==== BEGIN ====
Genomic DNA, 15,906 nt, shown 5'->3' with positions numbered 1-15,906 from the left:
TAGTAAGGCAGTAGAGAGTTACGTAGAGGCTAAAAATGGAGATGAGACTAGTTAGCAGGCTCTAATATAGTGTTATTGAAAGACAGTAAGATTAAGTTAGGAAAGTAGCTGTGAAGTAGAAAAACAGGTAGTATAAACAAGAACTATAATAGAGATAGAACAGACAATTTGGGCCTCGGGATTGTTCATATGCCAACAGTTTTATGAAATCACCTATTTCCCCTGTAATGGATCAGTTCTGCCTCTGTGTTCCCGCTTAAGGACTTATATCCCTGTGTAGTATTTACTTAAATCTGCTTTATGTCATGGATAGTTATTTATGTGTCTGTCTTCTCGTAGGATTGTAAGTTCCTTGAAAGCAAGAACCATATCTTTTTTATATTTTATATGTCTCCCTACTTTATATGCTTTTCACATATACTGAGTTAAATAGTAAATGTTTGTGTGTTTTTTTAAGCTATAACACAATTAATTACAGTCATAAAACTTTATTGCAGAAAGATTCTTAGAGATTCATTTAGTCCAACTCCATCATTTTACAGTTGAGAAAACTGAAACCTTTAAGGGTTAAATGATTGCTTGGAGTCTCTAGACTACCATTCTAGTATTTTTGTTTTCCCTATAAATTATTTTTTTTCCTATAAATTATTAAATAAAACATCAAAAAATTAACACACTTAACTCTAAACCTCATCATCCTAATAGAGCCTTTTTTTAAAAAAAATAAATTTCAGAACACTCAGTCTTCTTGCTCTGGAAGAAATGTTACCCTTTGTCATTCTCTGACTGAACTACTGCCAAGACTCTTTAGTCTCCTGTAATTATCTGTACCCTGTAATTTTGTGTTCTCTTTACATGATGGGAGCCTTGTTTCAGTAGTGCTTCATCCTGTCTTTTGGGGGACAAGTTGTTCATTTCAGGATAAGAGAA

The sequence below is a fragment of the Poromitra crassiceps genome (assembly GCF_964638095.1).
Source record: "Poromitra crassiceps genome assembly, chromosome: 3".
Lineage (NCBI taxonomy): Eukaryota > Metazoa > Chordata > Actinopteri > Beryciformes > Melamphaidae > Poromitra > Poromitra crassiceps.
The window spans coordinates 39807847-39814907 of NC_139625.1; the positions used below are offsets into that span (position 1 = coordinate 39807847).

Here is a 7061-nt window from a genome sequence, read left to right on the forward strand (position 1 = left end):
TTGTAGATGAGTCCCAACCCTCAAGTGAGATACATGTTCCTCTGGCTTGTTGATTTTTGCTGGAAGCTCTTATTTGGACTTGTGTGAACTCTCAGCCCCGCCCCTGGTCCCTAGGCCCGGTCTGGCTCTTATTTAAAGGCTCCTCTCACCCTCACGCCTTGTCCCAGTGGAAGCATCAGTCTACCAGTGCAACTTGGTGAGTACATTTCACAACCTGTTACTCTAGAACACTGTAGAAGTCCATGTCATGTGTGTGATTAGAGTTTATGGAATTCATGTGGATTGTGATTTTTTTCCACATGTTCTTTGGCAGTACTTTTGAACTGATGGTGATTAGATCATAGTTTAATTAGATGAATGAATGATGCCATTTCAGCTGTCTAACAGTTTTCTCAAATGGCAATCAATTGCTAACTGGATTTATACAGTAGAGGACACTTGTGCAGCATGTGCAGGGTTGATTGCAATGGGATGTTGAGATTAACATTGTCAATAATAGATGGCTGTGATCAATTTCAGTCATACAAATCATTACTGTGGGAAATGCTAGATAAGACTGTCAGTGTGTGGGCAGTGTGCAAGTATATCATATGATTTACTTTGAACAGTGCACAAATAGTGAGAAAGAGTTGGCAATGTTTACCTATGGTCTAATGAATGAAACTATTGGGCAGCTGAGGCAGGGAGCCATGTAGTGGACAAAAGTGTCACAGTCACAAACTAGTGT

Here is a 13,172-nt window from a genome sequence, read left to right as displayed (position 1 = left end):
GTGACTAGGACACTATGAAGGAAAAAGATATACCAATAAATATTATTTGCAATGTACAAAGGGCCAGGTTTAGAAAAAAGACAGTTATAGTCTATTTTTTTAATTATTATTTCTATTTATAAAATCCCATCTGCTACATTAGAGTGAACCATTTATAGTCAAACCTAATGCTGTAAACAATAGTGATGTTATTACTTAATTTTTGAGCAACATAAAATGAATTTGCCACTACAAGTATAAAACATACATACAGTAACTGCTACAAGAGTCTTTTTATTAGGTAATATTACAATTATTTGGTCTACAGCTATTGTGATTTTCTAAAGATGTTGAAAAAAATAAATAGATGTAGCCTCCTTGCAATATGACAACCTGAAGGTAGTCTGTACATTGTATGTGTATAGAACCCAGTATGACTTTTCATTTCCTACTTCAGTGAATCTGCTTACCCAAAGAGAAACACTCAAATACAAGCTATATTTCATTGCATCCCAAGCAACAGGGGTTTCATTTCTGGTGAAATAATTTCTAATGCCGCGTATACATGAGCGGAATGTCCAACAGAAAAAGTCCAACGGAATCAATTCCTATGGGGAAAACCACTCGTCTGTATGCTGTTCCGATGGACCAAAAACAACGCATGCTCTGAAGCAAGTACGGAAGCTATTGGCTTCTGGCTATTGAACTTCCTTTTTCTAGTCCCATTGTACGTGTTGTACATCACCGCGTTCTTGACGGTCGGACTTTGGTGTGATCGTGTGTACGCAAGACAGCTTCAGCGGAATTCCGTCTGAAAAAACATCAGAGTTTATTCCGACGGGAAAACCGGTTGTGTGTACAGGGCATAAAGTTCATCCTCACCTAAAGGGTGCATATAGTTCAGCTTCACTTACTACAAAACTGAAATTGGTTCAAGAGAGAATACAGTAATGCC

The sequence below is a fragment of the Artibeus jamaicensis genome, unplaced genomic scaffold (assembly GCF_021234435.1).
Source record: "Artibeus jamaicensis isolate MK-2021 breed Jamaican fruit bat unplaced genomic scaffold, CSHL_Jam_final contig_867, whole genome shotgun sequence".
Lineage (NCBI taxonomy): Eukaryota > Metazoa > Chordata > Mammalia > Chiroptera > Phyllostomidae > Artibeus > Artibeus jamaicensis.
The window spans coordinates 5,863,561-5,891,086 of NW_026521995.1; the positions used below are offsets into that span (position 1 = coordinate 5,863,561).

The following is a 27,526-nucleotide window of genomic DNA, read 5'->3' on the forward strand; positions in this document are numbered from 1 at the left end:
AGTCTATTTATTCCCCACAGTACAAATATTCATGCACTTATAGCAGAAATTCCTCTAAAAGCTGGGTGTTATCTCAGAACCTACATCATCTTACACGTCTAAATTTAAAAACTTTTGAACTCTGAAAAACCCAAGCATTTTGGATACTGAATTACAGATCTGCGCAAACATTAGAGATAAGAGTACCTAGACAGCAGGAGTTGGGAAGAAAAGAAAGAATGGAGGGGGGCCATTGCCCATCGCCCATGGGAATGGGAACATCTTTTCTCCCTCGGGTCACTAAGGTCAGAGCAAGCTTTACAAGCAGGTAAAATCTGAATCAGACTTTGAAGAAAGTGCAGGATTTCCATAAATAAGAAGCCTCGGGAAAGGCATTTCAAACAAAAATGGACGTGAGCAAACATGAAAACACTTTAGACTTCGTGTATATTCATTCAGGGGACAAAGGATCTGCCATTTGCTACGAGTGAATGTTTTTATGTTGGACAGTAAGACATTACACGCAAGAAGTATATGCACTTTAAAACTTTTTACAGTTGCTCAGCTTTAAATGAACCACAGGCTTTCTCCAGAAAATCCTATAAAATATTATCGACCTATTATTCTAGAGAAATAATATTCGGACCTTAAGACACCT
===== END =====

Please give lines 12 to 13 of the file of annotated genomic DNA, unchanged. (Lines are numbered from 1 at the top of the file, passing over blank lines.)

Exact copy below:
Source record: "Artibeus jamaicensis isolate MK-2021 breed Jamaican fruit bat unplaced genomic scaffold, CSHL_Jam_final contig_867, whole genome shotgun sequence".
Lineage (NCBI taxonomy): Eukaryota > Metazoa > Chordata > Mammalia > Chiroptera > Phyllostomidae > Artibeus > Artibeus jamaicensis.